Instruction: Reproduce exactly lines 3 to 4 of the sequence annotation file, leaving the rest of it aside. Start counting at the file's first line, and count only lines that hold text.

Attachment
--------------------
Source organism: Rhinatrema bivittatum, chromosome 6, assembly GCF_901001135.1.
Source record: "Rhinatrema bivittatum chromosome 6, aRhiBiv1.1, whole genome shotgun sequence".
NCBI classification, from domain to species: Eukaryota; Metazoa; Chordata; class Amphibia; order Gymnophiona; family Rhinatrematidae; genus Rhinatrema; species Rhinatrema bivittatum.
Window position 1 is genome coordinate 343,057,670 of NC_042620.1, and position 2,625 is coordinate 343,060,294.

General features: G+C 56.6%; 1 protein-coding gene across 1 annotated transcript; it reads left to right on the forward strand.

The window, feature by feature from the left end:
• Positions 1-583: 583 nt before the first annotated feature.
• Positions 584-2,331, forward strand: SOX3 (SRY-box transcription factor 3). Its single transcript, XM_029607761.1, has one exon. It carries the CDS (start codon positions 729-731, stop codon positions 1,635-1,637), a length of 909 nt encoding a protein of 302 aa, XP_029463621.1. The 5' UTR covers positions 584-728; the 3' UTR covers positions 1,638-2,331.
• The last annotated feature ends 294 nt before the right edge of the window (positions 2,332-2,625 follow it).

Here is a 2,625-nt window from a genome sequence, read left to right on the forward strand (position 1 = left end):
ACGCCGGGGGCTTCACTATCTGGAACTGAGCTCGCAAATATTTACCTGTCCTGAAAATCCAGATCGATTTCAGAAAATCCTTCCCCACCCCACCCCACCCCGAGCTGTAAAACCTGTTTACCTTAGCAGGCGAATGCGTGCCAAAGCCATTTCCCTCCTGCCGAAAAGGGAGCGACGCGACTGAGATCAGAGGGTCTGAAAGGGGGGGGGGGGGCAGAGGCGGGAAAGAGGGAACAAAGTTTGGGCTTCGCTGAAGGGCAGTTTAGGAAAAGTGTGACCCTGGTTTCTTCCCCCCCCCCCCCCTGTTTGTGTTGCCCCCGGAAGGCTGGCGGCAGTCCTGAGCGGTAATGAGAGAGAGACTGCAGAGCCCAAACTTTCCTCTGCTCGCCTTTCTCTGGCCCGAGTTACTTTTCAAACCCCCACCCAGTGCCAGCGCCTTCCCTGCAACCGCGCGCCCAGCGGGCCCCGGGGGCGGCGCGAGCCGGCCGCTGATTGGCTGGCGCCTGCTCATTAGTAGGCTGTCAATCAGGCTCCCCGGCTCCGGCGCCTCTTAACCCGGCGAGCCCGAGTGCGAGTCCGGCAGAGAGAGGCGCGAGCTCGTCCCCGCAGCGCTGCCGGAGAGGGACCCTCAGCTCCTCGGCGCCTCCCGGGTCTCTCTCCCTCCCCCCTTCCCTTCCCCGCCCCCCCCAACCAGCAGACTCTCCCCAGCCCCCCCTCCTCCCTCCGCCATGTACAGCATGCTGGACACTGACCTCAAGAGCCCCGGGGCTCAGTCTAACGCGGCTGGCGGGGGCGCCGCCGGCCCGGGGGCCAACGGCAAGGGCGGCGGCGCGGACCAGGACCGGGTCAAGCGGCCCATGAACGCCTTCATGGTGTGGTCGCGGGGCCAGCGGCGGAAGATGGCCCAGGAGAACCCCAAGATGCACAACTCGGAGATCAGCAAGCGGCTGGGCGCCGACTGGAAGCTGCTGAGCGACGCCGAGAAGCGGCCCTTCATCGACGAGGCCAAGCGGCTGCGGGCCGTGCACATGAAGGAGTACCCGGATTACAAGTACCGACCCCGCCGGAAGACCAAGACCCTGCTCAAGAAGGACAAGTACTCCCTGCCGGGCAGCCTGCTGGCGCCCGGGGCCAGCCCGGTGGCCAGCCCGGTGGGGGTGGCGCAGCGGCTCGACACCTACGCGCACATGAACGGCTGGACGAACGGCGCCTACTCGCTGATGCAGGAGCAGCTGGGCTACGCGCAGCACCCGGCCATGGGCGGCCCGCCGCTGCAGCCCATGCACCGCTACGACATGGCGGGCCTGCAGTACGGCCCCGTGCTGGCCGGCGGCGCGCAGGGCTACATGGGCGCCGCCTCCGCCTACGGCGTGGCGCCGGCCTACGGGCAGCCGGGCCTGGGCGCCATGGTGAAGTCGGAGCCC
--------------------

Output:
NCBI classification, from domain to species: Eukaryota; Metazoa; Chordata; class Amphibia; order Gymnophiona; family Rhinatrematidae; genus Rhinatrema; species Rhinatrema bivittatum.
Window position 1 is genome coordinate 343,057,670 of NC_042620.1, and position 2,625 is coordinate 343,060,294.